Admittedly, maybe I can see online poker, played for funny money, finding an American audience now that the opportunity to play for real money—with payments being processed illegally via operations like PokerStars and Full Tilt—no longer exists. But the above conversation took place while online poker was still thriving. It turns out, then and now, that some people enjoy playing poker for fun. They like shoving in their chips with 5, 8 offsuit and waiting to see what will happen. Certainly, in the wake of so-called Black Friday, on April 15, 2011, when the real-money poker sites were shut down by the Department of Justice, playing poker for fake money, or social gaming as it’s better known, provides a safe fix for jonesing gamblers.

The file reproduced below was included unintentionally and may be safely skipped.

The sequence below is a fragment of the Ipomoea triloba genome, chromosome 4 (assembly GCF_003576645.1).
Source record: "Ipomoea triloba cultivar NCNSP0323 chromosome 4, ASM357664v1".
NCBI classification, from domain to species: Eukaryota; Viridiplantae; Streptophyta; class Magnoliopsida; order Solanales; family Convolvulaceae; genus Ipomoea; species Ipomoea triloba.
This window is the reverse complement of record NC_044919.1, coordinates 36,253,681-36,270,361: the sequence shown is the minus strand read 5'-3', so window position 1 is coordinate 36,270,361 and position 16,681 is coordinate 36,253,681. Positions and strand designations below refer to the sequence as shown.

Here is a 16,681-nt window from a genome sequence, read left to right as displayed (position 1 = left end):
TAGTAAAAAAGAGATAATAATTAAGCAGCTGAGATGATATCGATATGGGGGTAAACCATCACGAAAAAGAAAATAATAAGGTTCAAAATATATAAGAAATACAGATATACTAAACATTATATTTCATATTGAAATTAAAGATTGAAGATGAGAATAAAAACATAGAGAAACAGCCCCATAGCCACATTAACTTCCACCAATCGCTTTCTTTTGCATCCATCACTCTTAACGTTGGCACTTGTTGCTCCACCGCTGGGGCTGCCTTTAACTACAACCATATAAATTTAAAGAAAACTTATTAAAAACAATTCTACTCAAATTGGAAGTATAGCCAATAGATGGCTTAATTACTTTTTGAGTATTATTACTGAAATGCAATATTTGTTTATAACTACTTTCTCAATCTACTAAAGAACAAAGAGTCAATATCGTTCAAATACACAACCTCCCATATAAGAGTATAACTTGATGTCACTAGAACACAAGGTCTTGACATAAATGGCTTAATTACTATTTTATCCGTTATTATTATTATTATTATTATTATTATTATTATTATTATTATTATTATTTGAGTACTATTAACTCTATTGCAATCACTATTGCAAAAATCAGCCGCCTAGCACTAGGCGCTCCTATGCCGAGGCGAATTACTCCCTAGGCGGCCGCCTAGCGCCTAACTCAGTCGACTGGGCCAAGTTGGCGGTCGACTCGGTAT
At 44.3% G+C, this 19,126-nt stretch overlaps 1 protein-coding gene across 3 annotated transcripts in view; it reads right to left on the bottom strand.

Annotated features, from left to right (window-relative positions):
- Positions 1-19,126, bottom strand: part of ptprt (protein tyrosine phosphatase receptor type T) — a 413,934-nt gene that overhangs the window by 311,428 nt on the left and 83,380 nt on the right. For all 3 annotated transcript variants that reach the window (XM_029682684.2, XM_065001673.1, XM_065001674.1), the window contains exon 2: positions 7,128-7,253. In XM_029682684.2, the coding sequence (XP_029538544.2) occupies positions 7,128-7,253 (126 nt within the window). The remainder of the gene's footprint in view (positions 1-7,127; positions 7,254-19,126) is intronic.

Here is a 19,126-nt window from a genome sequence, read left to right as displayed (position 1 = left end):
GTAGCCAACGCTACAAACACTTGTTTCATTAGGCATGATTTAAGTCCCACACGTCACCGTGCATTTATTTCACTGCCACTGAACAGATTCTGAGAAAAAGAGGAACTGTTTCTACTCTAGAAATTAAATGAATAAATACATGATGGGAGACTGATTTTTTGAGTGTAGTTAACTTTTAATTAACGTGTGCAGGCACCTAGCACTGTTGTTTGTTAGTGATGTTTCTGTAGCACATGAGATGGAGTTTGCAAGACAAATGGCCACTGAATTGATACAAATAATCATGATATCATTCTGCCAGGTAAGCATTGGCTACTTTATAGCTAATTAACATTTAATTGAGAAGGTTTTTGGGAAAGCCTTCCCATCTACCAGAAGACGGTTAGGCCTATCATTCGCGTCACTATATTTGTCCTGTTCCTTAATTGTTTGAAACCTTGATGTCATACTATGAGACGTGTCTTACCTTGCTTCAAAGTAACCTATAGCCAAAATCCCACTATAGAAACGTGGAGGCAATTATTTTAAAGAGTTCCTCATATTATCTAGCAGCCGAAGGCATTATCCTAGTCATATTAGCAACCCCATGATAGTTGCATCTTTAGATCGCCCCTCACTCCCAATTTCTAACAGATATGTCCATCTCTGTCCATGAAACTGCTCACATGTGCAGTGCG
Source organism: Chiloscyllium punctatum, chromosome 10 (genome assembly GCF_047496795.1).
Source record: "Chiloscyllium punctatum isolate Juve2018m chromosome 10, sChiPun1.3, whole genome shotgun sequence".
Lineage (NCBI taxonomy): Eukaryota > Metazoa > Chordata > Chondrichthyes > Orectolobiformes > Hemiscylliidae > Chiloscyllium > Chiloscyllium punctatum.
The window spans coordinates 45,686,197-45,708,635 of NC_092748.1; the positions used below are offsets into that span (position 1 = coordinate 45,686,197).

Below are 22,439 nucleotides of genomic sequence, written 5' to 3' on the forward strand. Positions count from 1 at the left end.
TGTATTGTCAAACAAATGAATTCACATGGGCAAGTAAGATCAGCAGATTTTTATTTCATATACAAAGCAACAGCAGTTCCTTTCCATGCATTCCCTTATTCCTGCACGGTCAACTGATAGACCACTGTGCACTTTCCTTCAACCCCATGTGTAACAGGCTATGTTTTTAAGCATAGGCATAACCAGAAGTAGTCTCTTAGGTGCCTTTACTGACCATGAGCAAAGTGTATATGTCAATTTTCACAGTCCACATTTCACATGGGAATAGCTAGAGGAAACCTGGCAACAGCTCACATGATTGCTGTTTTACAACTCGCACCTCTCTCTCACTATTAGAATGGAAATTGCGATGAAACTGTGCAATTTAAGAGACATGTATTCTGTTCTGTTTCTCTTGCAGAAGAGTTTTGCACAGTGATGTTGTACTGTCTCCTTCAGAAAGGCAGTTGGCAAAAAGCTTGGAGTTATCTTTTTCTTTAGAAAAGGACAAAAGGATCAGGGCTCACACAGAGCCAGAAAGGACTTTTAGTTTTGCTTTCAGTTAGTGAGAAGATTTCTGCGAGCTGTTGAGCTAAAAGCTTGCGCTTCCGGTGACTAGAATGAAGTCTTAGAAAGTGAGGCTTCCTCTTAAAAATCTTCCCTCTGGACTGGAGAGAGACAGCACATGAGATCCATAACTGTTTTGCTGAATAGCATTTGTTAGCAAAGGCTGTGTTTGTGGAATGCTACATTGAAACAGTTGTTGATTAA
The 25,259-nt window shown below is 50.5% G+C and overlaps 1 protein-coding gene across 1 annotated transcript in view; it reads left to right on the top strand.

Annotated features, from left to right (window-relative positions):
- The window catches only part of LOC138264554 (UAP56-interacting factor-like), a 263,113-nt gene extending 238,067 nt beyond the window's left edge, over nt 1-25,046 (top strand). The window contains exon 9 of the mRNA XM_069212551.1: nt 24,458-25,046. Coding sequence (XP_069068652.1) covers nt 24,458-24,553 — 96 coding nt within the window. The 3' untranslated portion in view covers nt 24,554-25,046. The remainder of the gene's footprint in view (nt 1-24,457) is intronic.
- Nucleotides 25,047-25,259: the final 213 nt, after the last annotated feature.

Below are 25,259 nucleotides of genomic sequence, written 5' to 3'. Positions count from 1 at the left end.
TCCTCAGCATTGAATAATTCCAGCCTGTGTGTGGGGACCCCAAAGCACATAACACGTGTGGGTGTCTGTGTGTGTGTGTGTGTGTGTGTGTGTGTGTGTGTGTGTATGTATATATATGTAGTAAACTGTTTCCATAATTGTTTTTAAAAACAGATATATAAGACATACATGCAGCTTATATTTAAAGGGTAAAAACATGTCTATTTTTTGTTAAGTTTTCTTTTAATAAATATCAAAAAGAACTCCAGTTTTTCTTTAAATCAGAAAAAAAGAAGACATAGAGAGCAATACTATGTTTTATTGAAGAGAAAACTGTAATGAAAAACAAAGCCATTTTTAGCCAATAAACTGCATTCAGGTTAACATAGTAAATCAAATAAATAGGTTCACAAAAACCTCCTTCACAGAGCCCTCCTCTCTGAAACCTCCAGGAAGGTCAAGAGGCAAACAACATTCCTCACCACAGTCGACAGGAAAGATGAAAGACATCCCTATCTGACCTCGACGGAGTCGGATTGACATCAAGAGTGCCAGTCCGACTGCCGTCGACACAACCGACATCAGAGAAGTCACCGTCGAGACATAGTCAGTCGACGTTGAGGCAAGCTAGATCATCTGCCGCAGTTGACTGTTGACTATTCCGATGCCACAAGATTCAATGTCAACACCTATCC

Sites like Zynga and Double Down Casino—free, fun, completely legal, accessible via Facebook and loaded with millions of players—became a sort of drug for those who enjoyed the rush of bonafide online gambling. “They’re popular with American consumers because American consumers do not have the real-money option,” says Charles Cohen, CEO of Probability, a UK-based company that comes up with mobile solutions for online gaming and gambling. “Those companies [the Zyngas and Double Downs of the world] have delivered amazing products.”
And now, with for-money online poker, along with other versions of gambling, making steps toward legitimacy (various forms of legalization for intrastate play have come to pass in Nevada, New Jersey and Delaware) the social-gaming sites may soon have the opportunity to take real-money wagers from American players.